Ways to Save Money on Obamacare
There are three primary ways to reduce the cost of health plans under the Affordable Care Act in Massachusetts.
- You may be able to lower the cost of monthly premiums when you sign up for a private health insurance plan. Your savings will come in the form of a tax credit.
- You may be able to reduce your out-of-pocket costs -- including copayments, deductibles, and coinsurance -- with cost-sharing subsidies.
- You may qualify for free or low-cost coverage through MassHealth, the program that provides benefits through Medicaid and the Children’s Health Insurance Program (CHIP) in Massachusetts. Each of these forms of assistance depends on your income and family size.
Many people who apply for coverage at Massachusetts Health Connector, the health insurance exchange for Massachusetts, will be eligible for some form of financial assistance. Read on to learn more about each option.
1. Lowering Premium Costs with Tax Credits
If you are under age 65 and not eligible for job-based health coverage or MassHealth, a federal tax credit -- called the Advance Premium Tax Credit -- may help you pay your monthly premiums.
The federal tax credit is available for those whose incomes are between 100% and 400% of the federal poverty level. The following chart will help you determine whether you qualify. (These amounts are based on the federal poverty level for 2013 and will probably increase slightly in 2014.)
- $11,490 to $45,960 for individuals
- $15,510 to $62,040 for a family of 2
- $19,530 to $78,120 for a family of 3
- $23,550 to $94,200 for a family of 4
- $27,570 to $110,280 for a family of 5
- $31,590 to $126,360 for a family of 6
- $35,610 to $142,440 for a family of 7
- $39,630 to $158,520 for a family of 8
If you qualify, you won’t have to wait until tax time to claim your credit. It can be sent directly to your insurer to immediately lower your premiums.
These tax credits are in addition to subsidies provided by the commonwealth of Massachusetts to individuals and families earning less than 300% of the federal poverty level.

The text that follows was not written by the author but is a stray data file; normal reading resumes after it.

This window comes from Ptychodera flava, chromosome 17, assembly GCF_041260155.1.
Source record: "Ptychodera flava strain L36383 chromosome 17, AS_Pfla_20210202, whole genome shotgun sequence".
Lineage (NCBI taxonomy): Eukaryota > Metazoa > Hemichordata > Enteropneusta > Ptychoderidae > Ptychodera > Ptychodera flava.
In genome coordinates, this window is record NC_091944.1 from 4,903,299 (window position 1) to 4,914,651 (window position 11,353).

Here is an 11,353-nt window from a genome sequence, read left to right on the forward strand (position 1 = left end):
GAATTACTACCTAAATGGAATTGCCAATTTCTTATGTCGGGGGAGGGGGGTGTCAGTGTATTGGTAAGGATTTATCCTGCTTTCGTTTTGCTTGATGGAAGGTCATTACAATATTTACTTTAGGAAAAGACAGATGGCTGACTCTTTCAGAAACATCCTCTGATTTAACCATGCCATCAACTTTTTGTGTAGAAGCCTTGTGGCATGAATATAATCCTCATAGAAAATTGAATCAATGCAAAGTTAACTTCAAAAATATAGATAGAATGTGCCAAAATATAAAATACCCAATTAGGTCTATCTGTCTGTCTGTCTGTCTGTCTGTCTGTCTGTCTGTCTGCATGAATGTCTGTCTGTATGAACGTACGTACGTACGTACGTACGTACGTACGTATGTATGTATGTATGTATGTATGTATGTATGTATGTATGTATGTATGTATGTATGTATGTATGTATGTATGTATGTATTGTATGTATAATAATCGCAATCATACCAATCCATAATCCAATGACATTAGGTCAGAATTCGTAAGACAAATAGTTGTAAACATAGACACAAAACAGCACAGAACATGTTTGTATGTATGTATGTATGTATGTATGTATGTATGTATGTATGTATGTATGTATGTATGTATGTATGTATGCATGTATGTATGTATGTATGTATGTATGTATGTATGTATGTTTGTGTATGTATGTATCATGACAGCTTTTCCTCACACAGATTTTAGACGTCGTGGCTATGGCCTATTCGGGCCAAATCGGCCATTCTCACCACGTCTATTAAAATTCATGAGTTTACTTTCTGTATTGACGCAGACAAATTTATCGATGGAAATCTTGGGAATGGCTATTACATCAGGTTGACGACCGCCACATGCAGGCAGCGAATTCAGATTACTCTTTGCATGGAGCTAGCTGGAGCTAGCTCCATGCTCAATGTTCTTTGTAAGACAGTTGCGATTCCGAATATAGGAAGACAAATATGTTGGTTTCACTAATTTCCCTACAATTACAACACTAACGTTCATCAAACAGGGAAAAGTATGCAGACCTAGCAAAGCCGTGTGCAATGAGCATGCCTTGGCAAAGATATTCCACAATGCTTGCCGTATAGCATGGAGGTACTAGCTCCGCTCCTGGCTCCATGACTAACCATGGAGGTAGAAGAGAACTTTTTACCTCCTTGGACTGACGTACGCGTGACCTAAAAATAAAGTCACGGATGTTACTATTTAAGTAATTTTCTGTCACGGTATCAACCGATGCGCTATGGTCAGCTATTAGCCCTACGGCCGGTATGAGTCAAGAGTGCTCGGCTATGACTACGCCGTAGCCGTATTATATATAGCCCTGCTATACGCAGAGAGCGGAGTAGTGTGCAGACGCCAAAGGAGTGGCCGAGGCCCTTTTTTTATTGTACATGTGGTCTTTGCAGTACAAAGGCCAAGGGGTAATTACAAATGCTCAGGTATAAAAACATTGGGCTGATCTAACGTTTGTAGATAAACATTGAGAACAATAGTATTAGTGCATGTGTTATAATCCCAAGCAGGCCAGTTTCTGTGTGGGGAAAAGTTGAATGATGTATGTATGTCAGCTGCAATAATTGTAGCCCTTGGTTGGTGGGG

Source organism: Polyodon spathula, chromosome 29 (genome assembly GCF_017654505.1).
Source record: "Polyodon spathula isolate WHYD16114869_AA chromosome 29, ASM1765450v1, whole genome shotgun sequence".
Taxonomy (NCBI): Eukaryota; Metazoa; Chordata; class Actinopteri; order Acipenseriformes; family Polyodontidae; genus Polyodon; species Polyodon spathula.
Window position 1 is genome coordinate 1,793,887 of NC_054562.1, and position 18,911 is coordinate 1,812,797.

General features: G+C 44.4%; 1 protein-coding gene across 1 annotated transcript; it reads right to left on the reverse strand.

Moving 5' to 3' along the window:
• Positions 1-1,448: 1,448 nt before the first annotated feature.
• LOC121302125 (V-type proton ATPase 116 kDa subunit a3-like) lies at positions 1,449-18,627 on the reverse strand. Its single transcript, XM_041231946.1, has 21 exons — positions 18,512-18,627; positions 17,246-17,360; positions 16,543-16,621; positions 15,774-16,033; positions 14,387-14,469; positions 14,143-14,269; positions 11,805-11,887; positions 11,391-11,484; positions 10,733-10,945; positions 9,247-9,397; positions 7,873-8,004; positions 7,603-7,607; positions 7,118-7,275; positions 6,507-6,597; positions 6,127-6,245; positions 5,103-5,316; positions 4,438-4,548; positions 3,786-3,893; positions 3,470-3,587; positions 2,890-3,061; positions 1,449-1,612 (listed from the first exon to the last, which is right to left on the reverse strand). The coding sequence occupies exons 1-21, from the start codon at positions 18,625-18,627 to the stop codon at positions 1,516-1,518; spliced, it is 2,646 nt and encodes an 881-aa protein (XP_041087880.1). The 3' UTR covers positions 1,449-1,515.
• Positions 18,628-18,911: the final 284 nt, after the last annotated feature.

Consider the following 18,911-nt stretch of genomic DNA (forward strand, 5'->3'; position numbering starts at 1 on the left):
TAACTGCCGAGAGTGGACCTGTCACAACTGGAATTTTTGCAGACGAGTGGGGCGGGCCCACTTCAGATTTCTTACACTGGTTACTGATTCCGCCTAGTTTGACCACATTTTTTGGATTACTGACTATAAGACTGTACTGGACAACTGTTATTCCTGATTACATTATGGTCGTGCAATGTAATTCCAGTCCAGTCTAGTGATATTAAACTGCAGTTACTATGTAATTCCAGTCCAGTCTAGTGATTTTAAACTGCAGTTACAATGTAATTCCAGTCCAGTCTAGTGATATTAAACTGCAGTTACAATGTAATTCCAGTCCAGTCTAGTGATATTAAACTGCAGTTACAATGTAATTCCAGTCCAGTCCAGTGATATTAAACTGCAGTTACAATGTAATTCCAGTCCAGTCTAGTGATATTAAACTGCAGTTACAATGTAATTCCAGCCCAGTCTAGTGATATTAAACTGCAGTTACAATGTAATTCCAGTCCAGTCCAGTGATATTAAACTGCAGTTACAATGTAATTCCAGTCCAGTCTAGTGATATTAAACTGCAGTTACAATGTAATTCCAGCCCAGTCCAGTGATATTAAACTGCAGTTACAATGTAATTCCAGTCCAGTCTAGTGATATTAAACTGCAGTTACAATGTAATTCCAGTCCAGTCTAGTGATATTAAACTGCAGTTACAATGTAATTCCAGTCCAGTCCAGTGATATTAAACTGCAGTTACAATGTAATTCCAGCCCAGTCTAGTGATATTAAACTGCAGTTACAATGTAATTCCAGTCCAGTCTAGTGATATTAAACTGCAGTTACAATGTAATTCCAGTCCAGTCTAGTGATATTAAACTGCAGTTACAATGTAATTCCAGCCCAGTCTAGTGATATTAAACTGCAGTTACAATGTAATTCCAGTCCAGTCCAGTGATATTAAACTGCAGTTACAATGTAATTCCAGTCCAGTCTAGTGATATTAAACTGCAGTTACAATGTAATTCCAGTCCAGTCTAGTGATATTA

You'll learn your eligibility for all premium subsidies when you apply for a plan at Massachusetts Health Connector.
2. Reducing Out-of-Pocket Costs with Cost-Sharing Subsidies
Federal cost-sharing subsidies help you pay for out-of-pocket costs like co-pays and deductibles. They also lower the total amount you have to pay for health care in a given year. (The annual out-of-pocket spending limits for plans offered by Massachusetts Health Connector will vary depending on the type of plan – platinum, gold, silver, or bronze. See How Much Does Obamacare Cost in Massachusetts?)
Cost-sharing subsidies are available for people earning between 100% and 250% of the federal poverty level. The following chart will help you determine whether you qualify. (These amounts are based on the federal poverty level for 2013 and will probably increase slightly in 2014.)
- Up to $28,725 for individuals
- Up to $38,775 for a family of 2
- Up to $48,825 for a family of 3
- Up to $58,875 for a family of 4
- Up to $68,925 for a family of 5
- Up to $78,975 for a family of 6
- Up to $89,025 for a family of 7
- Up to $99,075 for a family of 8
Note that these out-of-pocket savings are available only for silver plans. Generally, if you qualify for the subsidy, you’ll get the out-of-pocket benefits of a gold or platinum plan for the price of a silver plan.
Your final eligibility for all tax credits and subsidies will be determined when you apply for a health plan at Massachusetts Health Connector.
3. Getting Free or Low-Cost Coverage through MassHealth
You may qualify for free or low-cost coverage through MassHealth, the program that administers benefits under Medicaid and the Children’s Health Insurance Program (CHIP).
Medicaid. If you are eligible for Medicaid, you will get free or low-cost health care. You will not need to buy a separate health plan through Massachusetts Health Connector.
The good news is that Massachusetts is planning to expand Medicaid eligibility in 2014. That means that even if you were told you didn’t qualify for Medicaid in the past, you may be eligible under the new rules.
When you apply for health coverage at Massachusetts Health Connector, the state will check your application against the Medicaid eligibility rules and tell you whether you qualify for Medicaid or the other savings options described above.
Children’s Health Insurance Program (CHIP). Even if you don’t qualify for Medicaid, your children may be eligible for the Children's Health Insurance Program (CHIP). Kids covered by CHIP don’t need to be included in another health plan.
When you apply for health coverage at Massachusetts Health Connector, the state will check to see whether your children might qualify for CHIP. If so, it will alert the Massachusetts CHIP agency so your kids can get the coverage they need.
You can learn the final costs for specific plans, including whether you qualify for subsidies or low-cost care programs, when you apply for insurance online at Massachusetts Health Connector.